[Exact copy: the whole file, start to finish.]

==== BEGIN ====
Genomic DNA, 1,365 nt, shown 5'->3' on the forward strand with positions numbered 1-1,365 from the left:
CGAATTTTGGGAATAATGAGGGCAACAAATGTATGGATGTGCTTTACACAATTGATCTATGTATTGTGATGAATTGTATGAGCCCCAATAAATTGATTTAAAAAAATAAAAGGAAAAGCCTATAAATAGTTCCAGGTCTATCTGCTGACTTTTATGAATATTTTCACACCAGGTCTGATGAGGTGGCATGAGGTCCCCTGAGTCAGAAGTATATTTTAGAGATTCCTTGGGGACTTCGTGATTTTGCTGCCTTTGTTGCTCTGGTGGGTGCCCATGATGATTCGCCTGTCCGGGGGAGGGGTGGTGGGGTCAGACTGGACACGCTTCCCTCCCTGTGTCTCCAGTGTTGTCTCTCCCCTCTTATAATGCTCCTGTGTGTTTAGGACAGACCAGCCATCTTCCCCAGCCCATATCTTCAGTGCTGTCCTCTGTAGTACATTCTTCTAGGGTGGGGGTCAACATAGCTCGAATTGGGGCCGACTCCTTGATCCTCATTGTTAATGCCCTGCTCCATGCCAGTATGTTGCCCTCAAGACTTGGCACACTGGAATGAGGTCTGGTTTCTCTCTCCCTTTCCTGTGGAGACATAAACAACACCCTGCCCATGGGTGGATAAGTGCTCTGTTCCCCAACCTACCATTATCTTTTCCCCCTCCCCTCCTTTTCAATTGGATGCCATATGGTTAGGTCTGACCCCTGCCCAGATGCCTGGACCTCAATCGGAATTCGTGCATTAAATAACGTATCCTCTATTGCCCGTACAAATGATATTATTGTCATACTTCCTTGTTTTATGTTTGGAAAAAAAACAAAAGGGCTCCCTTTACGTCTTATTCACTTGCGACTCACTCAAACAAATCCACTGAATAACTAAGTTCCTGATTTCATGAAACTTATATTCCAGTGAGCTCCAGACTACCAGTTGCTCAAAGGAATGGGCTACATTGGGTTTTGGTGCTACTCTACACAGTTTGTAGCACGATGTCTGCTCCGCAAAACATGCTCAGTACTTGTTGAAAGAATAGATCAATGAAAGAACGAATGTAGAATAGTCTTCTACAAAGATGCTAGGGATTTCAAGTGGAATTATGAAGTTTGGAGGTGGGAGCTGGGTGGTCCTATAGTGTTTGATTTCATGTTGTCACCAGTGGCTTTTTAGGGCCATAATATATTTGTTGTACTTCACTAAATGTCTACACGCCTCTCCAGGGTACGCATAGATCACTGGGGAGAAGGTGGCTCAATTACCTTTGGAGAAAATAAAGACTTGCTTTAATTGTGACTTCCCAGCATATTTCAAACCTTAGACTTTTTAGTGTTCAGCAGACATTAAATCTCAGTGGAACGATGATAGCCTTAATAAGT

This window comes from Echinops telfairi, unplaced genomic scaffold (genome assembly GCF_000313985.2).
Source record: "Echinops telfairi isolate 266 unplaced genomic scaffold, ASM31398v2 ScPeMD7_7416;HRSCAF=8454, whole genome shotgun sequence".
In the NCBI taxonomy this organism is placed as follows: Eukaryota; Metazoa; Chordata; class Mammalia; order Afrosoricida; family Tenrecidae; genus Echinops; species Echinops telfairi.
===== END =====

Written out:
Genomic DNA, 1,365 nt, shown 5'->3' on the forward strand with positions numbered 1-1,365 from the left:
CGAATTTTGGGAATAATGAGGGCAACAAATGTATGGATGTGCTTTACACAATTGATCTATGTATTGTGATGAATTGTATGAGCCCCAATAAATTGATTTAAAAAAATAAAAGGAAAAGCCTATAAATAGTTCCAGGTCTATCTGCTGACTTTTATGAATATTTTCACACCAGGTCTGATGAGGTGGCATGAGGTCCCCTGAGTCAGAAGTATATTTTAGAGATTCCTTGGGGACTTCGTGATTTTGCTGCCTTTGTTGCTCTGGTGGGTGCCCATGATGATTCGCCTGTCCGGGGGAGGGGTGGTGGGGTCAGACTGGACACGCTTCCCTCCCTGTGTCTCCAGTGTTGTCTCTCCCCTCTTATAATGCTCCTGTGTGTTTAGGACAGACCAGCCATCTTCCCCAGCCCATATCTTCAGTGCTGTCCTCTGTAGTACATTCTTCTAGGGTGGGGGTCAACATAGCTCGAATTGGGGCCGACTCCTTGATCCTCATTGTTAATGCCCTGCTCCATGCCAGTATGTTGCCCTCAAGACTTGGCACACTGGAATGAGGTCTGGTTTCTCTCTCCCTTTCCTGTGGAGACATAAACAACACCCTGCCCATGGGTGGATAAGTGCTCTGTTCCCCAACCTACCATTATCTTTTCCCCCTCCCCTCCTTTTCAATTGGATGCCATATGGTTAGGTCTGACCCCTGCCCAGATGCCTGGACCTCAATCGGAATTCGTGCATTAAATAACGTATCCTCTATTGCCCGTACAAATGATATTATTGTCATACTTCCTTGTTTTATGTTTGGAAAAAAAACAAAAGGGCTCCCTTTACGTCTTATTCACTTGCGACTCACTCAAACAAATCCACTGAATAACTAAGTTCCTGATTTCATGAAACTTATATTCCAGTGAGCTCCAGACTACCAGTTGCTCAAAGGAATGGGCTACATTGGGTTTTGGTGCTACTCTACACAGTTTGTAGCACGATGTCTGCTCCGCAAAACATGCTCAGTACTTGTTGAAAGAATAGATCAATGAAAGAACGAATGTAGAATAGTCTTCTACAAAGATGCTAGGGATTTCAAGTGGAATTATGAAGTTTGGAGGTGGGAGCTGGGTGGTCCTATAGTGTTTGATTTCATGTTGTCACCAGTGGCTTTTTAGGGCCATAATATATTTGTTGTACTTCACTAAATGTCTACACGCCTCTCCAGGGTACGCATAGATCACTGGGGAGAAGGTGGCTCAATTACCTTTGGAGAAAATAAAGACTTGCTTTAATTGTGACTTCCCAGCATATTTCAAACCTTAGACTTTTTAGTGTTCAGCAGACATTAAATCTCAGTGGAACGATGATAGCCTTAATAAGT

This window comes from Echinops telfairi, unplaced genomic scaffold (genome assembly GCF_000313985.2).
Source record: "Echinops telfairi isolate 266 unplaced genomic scaffold, ASM31398v2 ScPeMD7_7416;HRSCAF=8454, whole genome shotgun sequence".
In the NCBI taxonomy this organism is placed as follows: Eukaryota; Metazoa; Chordata; class Mammalia; order Afrosoricida; family Tenrecidae; genus Echinops; species Echinops telfairi.